02. Marlene Stark - Fahrbereit
03. Im Kellar - Im Kellar
04. Neu Verboten - Early Bab (Original Acid Version)
05. Rabbit In The Moon - Timebomb (Original Mix)
06. Ancient Methods - Knights & Bishops
07. It's A Fine Line - Greasier
08. The Art of Trance - Deeper Than Deep
09. Hiroaki Iizuka - VC7
10. Westbam - Terminator (Original Mix)
11. Pslls Temlouf - Ping en Keun
12. Acid Junkies - Zurig (Trope Remix)
13. Man With No Name - Teleport (Original Mix)
14. Hippiehaus - Time
15. Plovdiv - Do Ut Des
16. Tara In Tibet - Tales Of Thot
17. Identified Patient & Sophie du Palais - Everything Is Done (ft Lasznikoff)
18. YPIN - U.F.O
19. Aux 88 - Rated A-U-X
20. Etienne Jaumet - The Cheikh Arrives
We open the new season fresh from the beauty and warmth of summer and ready to stride into the lifeless abyss of winter with a kinetic piece by Marlene Stark. Artist, musician, novelist, DJ, rapacious epicurean Stark refracts reality through her idiosyncratic and characterful executions of which this podcast can be considered one luminous example. In addition to the gift of music Marlene shared time to elaborate via digitally rendered glyphs fired across the planet at the speed of light, on the innate democracy of music, the bountiful serendipity of misinformed journalists and of course, piss biscuits.
DT: Who is Marlene Stark? Can you tell us a little bit about yourself? How did you end up playing records for Berliners?
MS: I studied art and worked as an artist most of my time. I was always collecting records, started with “The Doors” when I was thirteen, but I come from a very small village, so I didn’t have anyone to share music with. I don’t even know why I wanted a record player at that time, even my parents are not into music, but I am happy they bought me one. We had one record store in a city thirty minutes by car from my house. The store only distributed rock music. I remember once someone was ordering the record “The Man From PACK” by I-F and the person never showed up to pick it up, so it ended up in the category/genre ‘others’. Guess that was the moment I realized there is something else.
I also played in a punk band called “Urinplätzchen”, which means piss biscuits, between the ages of fourteen and seventeen. We were playing every weekend, cause we were one of only a few bands around. We were releasing a CD as well, but I hope nobody will find that one ever again… At sixteen I started to go on parties where they played electronic music. Me and my Friends Verena, Sarah, Eva and Stephi had to take the train for 1,5 hours to get there and had to wait for the first train in the morning to get back. I told my parents I sleep at one of my friends places. It was mostly Drum and Bass at that time. We took what we could get.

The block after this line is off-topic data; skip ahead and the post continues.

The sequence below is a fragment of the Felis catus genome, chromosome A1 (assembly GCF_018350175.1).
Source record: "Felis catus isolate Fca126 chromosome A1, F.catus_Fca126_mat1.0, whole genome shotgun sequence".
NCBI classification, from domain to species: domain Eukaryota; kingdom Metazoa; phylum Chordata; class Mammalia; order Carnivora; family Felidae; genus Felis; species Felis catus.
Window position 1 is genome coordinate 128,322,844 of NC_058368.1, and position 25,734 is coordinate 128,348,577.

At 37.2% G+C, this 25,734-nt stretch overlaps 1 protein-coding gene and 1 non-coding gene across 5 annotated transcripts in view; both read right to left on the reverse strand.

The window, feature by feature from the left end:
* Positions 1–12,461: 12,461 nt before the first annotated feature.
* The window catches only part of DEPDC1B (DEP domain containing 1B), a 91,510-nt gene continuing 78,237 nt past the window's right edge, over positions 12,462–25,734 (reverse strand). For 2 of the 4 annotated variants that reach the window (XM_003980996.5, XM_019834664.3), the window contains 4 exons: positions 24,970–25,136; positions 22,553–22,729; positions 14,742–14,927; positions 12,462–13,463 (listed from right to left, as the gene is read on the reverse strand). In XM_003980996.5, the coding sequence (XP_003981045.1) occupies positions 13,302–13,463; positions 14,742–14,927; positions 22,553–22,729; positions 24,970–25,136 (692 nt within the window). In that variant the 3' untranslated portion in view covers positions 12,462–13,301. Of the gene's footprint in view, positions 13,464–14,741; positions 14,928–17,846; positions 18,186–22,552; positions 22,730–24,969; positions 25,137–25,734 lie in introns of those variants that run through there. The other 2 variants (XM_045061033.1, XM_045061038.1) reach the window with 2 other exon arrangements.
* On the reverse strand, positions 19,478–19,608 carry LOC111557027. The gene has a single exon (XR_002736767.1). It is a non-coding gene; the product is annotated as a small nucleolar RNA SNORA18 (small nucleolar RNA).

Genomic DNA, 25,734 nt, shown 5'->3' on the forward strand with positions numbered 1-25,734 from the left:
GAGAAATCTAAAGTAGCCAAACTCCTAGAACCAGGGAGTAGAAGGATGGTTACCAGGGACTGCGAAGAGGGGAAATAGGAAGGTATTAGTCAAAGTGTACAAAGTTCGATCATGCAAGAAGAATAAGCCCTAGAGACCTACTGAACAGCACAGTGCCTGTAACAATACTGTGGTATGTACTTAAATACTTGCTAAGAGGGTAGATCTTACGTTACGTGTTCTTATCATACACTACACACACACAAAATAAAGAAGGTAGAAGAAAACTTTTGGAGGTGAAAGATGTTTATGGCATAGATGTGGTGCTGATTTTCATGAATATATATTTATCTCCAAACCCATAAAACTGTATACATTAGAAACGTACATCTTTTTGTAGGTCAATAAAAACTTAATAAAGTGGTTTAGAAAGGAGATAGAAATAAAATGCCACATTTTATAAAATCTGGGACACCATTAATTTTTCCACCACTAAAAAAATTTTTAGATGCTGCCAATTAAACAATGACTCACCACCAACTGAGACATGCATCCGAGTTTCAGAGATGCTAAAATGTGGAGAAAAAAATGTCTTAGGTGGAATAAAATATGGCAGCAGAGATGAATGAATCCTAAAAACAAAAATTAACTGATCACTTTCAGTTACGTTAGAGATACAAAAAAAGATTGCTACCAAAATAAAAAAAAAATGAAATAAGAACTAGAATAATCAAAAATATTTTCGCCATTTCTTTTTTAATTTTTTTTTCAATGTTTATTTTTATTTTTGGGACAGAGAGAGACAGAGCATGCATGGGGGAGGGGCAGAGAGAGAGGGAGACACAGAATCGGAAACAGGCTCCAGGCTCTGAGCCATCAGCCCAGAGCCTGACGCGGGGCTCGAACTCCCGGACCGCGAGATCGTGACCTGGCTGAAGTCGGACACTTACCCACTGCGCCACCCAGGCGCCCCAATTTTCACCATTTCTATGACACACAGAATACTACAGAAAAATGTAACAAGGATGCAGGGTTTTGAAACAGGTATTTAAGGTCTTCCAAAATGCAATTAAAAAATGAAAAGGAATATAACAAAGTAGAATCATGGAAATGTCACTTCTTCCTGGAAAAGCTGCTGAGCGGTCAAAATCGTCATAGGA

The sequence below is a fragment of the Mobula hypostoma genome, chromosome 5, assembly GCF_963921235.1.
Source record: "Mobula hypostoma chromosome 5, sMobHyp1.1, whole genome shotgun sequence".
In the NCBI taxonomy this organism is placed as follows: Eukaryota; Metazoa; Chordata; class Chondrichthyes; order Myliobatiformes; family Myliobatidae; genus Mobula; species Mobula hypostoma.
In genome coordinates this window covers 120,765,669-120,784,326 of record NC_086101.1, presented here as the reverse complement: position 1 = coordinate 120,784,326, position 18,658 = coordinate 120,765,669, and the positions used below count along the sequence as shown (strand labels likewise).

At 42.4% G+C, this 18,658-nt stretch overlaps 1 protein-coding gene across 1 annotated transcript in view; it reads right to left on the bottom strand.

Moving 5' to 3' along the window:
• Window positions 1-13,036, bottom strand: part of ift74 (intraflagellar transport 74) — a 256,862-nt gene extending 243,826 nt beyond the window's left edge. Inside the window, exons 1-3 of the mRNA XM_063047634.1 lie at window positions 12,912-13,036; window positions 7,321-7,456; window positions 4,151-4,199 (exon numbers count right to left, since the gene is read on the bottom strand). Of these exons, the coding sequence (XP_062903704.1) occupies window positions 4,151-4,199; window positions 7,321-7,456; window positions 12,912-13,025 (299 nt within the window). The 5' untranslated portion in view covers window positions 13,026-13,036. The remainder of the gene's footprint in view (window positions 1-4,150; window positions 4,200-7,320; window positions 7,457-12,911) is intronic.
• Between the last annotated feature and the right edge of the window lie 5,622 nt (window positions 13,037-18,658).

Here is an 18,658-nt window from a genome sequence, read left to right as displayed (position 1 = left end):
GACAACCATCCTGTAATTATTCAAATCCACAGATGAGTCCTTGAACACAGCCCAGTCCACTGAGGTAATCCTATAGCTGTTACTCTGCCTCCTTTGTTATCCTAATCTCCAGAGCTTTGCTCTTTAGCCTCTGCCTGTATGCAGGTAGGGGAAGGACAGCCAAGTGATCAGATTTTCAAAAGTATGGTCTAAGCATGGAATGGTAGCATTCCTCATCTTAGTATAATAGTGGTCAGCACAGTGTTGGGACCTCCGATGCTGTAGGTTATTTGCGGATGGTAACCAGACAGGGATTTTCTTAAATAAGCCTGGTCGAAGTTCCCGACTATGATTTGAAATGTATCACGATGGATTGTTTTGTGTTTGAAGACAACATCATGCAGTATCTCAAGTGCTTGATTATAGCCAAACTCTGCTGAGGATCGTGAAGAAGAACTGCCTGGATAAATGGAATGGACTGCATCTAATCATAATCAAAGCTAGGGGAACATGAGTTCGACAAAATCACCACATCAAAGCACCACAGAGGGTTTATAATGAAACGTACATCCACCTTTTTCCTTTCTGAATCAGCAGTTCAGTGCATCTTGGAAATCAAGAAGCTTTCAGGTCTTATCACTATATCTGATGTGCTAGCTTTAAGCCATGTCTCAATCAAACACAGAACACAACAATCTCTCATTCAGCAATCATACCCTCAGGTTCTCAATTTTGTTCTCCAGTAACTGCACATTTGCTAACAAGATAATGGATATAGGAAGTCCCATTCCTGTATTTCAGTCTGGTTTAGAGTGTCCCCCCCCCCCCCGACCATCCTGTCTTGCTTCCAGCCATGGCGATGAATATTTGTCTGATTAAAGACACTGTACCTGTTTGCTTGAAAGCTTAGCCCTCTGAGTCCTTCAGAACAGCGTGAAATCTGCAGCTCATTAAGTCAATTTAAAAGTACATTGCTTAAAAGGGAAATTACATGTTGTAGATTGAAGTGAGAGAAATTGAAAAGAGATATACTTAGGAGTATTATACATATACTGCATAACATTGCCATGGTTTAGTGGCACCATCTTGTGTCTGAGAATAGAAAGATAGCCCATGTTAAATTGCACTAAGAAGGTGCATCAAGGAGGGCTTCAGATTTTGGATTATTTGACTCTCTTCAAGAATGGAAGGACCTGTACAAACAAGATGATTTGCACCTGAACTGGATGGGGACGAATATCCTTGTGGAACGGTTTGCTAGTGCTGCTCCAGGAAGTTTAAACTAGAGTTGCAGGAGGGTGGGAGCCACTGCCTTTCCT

So the whole idea of what music is for me was growing slowly but deeply.
DT: You’re a resident DJ at Sameheads, how did this come about? What is about you find particularly attractive about this space?
MS: I played at Sameheads quiet often before I became a resident. Actually it was the mistake of a music magazine, which had published an article saying that I was a resident. I was calling Nathan Dukes, the owner and was I telling him that I never said that to the journalist, but then Nathan said its a good reason to ask me finally if I wanted to become one.
For me Sameheads is home. I can't say what it is specifically which makes this place so special, cause its everything together: every barkeeper, the owners, the musicians, the people who come there. It is very open for everyone. You can be as you are and play what you like. The people are very open minded and thankful for new ideas, non-mainstream music and inventiveness. It is the place where I experiment the most, played the weirdest tracks and most eclectic sets. It allows DJs to step away from any crowd pleasing energy, you can tell a different story here.